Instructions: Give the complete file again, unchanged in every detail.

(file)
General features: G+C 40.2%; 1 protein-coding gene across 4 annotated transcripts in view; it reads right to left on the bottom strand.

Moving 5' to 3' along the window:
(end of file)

General features: G+C 40.2%; 1 protein-coding gene across 4 annotated transcripts in view; it reads right to left on the bottom strand.

Moving 5' to 3' along the window: